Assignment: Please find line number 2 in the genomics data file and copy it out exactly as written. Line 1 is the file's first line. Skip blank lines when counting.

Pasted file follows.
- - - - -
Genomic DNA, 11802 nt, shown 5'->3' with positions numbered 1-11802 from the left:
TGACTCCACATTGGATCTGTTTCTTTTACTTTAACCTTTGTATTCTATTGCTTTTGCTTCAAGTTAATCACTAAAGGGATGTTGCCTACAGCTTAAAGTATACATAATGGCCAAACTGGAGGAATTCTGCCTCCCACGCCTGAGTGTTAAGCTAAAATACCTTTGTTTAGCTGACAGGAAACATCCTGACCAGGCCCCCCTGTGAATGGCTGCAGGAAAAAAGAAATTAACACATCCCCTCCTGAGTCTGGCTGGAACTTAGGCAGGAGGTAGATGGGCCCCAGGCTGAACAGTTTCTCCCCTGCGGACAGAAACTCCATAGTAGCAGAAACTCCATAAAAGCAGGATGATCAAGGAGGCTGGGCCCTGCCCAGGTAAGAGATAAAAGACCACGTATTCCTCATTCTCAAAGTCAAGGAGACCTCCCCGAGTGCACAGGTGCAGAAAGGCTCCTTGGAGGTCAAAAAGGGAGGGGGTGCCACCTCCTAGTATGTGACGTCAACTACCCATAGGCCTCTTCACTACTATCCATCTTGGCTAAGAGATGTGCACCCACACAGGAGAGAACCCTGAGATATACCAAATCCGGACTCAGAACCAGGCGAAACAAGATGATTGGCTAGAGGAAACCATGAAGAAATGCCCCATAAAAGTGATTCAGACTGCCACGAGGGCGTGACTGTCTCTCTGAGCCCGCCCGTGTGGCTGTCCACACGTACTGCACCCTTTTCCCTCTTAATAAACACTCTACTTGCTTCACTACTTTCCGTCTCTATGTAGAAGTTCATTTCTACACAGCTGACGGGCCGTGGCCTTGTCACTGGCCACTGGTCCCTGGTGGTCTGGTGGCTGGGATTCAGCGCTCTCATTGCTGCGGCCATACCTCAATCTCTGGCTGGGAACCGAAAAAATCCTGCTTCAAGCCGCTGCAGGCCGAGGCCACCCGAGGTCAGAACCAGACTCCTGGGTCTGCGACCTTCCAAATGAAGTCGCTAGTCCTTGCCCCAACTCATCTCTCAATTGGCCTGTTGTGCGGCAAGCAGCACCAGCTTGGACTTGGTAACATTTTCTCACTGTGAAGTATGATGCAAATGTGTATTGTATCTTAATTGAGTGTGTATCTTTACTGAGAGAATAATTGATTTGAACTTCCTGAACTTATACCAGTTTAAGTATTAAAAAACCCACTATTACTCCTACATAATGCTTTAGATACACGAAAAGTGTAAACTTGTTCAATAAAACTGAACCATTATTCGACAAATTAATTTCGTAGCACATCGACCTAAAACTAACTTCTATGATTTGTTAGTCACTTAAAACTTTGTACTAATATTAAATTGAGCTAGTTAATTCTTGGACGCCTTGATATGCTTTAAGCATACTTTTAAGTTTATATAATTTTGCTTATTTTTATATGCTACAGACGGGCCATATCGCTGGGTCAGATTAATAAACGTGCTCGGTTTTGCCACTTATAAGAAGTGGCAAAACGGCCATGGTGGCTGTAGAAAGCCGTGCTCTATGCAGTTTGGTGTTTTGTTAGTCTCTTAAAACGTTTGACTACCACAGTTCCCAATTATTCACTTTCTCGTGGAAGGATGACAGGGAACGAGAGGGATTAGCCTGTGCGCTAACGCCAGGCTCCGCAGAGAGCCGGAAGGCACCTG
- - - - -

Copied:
TGACTCCACATTGGATCTGTTTCTTTTACTTTAACCTTTGTATTCTATTGCTTTTGCTTCAAGTTAATCACTAAAGGGATGTTGCCTACAGCTTAAAGTATACATAATGGCCAAACTGGAGGAATTCTGCCTCCCACGCCTGAGTGTTAAGCTAAAATACCTTTGTTTAGCTGACAGGAAACATCCTGACCAGGCCCCCCTGTGAATGGCTGCAGGAAAAAAGAAATTAACACATCCCCTCCTGAGTCTGGCTGGAACTTAGGCAGGAGGTAGATGGGCCCCAGGCTGAACAGTTTCTCCCCTGCGGACAGAAACTCCATAGTAGCAGAAACTCCATAAAAGCAGGATGATCAAGGAGGCTGGGCCCTGCCCAGGTAAGAGATAAAAGACCACGTATTCCTCATTCTCAAAGTCAAGGAGACCTCCCCGAGTGCACAGGTGCAGAAAGGCTCCTTGGAGGTCAAAAAGGGAGGGGGTGCCACCTCCTAGTATGTGACGTCAACTACCCATAGGCCTCTTCACTACTATCCATCTTGGCTAAGAGATGTGCACCCACACAGGAGAGAACCCTGAGATATACCAAATCCGGACTCAGAACCAGGCGAAACAAGATGATTGGCTAGAGGAAACCATGAAGAAATGCCCCATAAAAGTGATTCAGACTGCCACGAGGGCGTGACTGTCTCTCTGAGCCCGCCCGTGTGGCTGTCCACACGTACTGCACCCTTTTCCCTCTTAATAAACACTCTACTTGCTTCACTACTTTCCGTCTCTATGTAGAAGTTCATTTCTACACAGCTGACGGGCCGTGGCCTTGTCACTGGCCACTGGTCCCTGGTGGTCTGGTGGCTGGGATTCAGCGCTCTCATTGCTGCGGCCATACCTCAATCTCTGGCTGGGAACCGAAAAAATCCTGCTTCAAGCCGCTGCAGGCCGAGGCCACCCGAGGTCAGAACCAGACTCCTGGGTCTGCGACCTTCCAAATGAAGTCGCTAGTCCTTGCCCCAACTCATCTCTCAATTGGCCTGTTGTGCGGCAAGCAGCACCAGCTTGGACTTGGTAACATTTTCTCACTGTGAAGTATGATGCAAATGTGTATTGTATCTTAATTGAGTGTGTATCTTTACTGAGAGAATAATTGATTTGAACTTCCTGAACTTATACCAGTTTAAGTATTAAAAAACCCACTATTACTCCTACATAATGCTTTAGATACACGAAAAGTGTAAACTTGTTCAATAAAACTGAACCATTATTCGACAAATTAATTTCGTAGCACATCGACCTAAAACTAACTTCTATGATTTGTTAGTCACTTAAAACTTTGTACTAATATTAAATTGAGCTAGTTAATTCTTGGACGCCTTGATATGCTTTAAGCATACTTTTAAGTTTATATAATTTTGCTTATTTTTATATGCTACAGACGGGCCATATCGCTGGGTCAGATTAATAAACGTGCTCGGTTTTGCCACTTATAAGAAGTGGCAAAACGGCCATGGTGGCTGTAGAAAGCCGTGCTCTATGCAGTTTGGTGTTTTGTTAGTCTCTTAAAACGTTTGACTACCACAGTTCCCAATTATTCACTTTCTCGTGGAAGGATGACAGGGAACGAGAGGGATTAGCCTGTGCGCTAACGCCAGGCTCCGCAGAGAGCCGGAAGGCACCTG